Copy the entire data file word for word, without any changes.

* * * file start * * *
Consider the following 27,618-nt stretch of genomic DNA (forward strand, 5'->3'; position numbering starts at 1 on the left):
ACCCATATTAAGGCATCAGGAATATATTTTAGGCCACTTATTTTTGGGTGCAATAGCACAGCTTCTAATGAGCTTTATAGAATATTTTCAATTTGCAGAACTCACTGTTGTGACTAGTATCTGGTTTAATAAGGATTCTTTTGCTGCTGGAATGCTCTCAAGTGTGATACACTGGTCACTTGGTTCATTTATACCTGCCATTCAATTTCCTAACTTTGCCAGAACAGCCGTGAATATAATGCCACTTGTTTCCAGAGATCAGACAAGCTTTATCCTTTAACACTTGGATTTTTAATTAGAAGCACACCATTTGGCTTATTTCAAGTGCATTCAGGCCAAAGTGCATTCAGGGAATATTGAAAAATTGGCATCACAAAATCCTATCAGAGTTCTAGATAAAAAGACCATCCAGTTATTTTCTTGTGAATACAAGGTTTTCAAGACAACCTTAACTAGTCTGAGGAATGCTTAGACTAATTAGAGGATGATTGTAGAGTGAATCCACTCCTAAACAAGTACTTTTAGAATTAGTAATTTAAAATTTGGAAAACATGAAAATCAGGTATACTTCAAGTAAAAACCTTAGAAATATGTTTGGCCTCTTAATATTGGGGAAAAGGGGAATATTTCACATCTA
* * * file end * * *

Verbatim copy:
Consider the following 27,618-nt stretch of genomic DNA (forward strand, 5'->3'; position numbering starts at 1 on the left):
ACCCATATTAAGGCATCAGGAATATATTTTAGGCCACTTATTTTTGGGTGCAATAGCACAGCTTCTAATGAGCTTTATAGAATATTTTCAATTTGCAGAACTCACTGTTGTGACTAGTATCTGGTTTAATAAGGATTCTTTTGCTGCTGGAATGCTCTCAAGTGTGATACACTGGTCACTTGGTTCATTTATACCTGCCATTCAATTTCCTAACTTTGCCAGAACAGCCGTGAATATAATGCCACTTGTTTCCAGAGATCAGACAAGCTTTATCCTTTAACACTTGGATTTTTAATTAGAAGCACACCATTTGGCTTATTTCAAGTGCATTCAGGCCAAAGTGCATTCAGGGAATATTGAAAAATTGGCATCACAAAATCCTATCAGAGTTCTAGATAAAAAGACCATCCAGTTATTTTCTTGTGAATACAAGGTTTTCAAGACAACCTTAACTAGTCTGAGGAATGCTTAGACTAATTAGAGGATGATTGTAGAGTGAATCCACTCCTAAACAAGTACTTTTAGAATTAGTAATTTAAAATTTGGAAAACATGAAAATCAGGTATACTTCAAGTAAAAACCTTAGAAATATGTTTGGCCTCTTAATATTGGGGAAAAGGGGAATATTTCACATCTA